One evening I arrived punctually at an editor’s house to talk about a manuscript. “I’ll be a few minutes,” she said as she opened the door. “I’m having a conversation with my daughter.” I sat on the couch in the living room to wait. I could see her sitting at the dining room table talking with a blond girl around eleven years old. The girl was speaking in a hesitant, but urgent, way while the mom leaned toward her, as if she wanted to catch every word. It was the kind of listening I had rarely witnessed.
I was struck by the expression on the mother’s face. There was no sense of time pressure or hurrying, even though she had a guest. I could see that she was checking in on her daughter’s emotions as she encouraged her to continue. If I could have interpreted her nonverbal cues, the message would be “You can tell me anything, and I will still love you just as much. There is nothing more important to me than hearing you.”
Children’s feelings often seem silly to our adult minds. (“Why would you be upset about that?”) In addition, they often choose the most inopportune times to talk. We have a colleague waiting. We have to be somewhere in five minutes.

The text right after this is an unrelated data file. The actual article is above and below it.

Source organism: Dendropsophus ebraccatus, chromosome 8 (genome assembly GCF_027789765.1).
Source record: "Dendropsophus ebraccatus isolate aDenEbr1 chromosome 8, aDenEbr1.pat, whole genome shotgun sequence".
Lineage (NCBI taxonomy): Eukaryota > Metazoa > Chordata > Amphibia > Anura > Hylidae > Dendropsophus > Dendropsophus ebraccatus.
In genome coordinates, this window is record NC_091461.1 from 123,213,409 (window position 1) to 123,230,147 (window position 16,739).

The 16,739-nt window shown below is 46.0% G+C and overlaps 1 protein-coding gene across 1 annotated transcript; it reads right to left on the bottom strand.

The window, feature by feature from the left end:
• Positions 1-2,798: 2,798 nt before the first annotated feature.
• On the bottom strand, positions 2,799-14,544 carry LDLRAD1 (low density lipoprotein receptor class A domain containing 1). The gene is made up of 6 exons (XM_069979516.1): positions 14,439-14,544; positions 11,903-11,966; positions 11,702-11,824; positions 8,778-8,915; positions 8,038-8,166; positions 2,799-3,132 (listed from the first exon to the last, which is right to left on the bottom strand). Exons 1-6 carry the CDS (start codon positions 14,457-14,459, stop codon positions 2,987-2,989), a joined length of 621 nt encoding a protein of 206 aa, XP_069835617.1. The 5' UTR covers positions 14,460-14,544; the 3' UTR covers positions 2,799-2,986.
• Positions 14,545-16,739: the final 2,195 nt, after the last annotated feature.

Yet the importance of stopping to give our full attention to children was highlighted in a film called The Joy of Parenting that I saw about a decade ago. It was made by Dr. John Gottman, one of the preeminent researchers in relationship health. The movie shows parents interrupting their activities to listen to children when they are trying to express some feelings. It highlights the landmark findings of Dr. Gottman’s research on parent-child interactions.
He found when adults took the time to stop, listen to, and validate children’s emotions, the result was less stress hormones in their bloodstreams – not just when they had an adult’s attention, but all the time. Dr. Gottman’s clinical findings indicate the need for a new priority: understanding that hearing what children are saying is just as important as everything else we do.
The editor I observed was teaching her daughter, in that five-minute conversation, that she was worthy of being heard. Having the ear of her parents and teachers, the girl will be more likely to speak up in other situations, to listen to her own inner voice, to have confidence in her own knowing.